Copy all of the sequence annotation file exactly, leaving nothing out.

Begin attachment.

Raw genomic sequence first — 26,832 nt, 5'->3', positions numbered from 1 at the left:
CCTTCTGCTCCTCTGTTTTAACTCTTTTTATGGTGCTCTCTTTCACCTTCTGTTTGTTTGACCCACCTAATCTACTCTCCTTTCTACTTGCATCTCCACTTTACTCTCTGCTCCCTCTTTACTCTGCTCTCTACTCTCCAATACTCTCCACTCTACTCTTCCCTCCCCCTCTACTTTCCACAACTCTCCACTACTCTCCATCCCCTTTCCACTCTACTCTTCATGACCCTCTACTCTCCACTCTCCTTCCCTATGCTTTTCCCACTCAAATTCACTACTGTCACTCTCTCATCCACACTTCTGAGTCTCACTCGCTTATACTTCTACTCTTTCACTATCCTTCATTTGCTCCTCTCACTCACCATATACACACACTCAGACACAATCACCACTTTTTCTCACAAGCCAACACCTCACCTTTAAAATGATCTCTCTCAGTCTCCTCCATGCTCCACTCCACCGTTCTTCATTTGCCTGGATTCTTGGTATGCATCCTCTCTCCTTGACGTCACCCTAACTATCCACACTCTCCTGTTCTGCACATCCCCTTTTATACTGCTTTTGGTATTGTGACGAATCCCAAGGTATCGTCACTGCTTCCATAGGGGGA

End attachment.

Raw genomic sequence first — 26,832 nt, 5'->3', positions numbered from 1 at the left:
CCTTCTGCTCCTCTGTTTTAACTCTTTTTATGGTGCTCTCTTTCACCTTCTGTTTGTTTGACCCACCTAATCTACTCTCCTTTCTACTTGCATCTCCACTTTACTCTCTGCTCCCTCTTTACTCTGCTCTCTACTCTCCAATACTCTCCACTCTACTCTTCCCTCCCCCTCTACTTTCCACAACTCTCCACTACTCTCCATCCCCTTTCCACTCTACTCTTCATGACCCTCTACTCTCCACTCTCCTTCCCTATGCTTTTCCCACTCAAATTCACTACTGTCACTCTCTCATCCACACTTCTGAGTCTCACTCGCTTATACTTCTACTCTTTCACTATCCTTCATTTGCTCCTCTCACTCACCATATACACACACTCAGACACAATCACCACTTTTTCTCACAAGCCAACACCTCACCTTTAAAATGATCTCTCTCAGTCTCCTCCATGCTCCACTCCACCGTTCTTCATTTGCCTGGATTCTTGGTATGCATCCTCTCTCCTTGACGTCACCCTAACTATCCACACTCTCCTGTTCTGCACATCCCCTTTTATACTGCTTTTGGTATTGTGACGAATCCCAAGGTATCGTCACTGCTTCCATAGGGGGA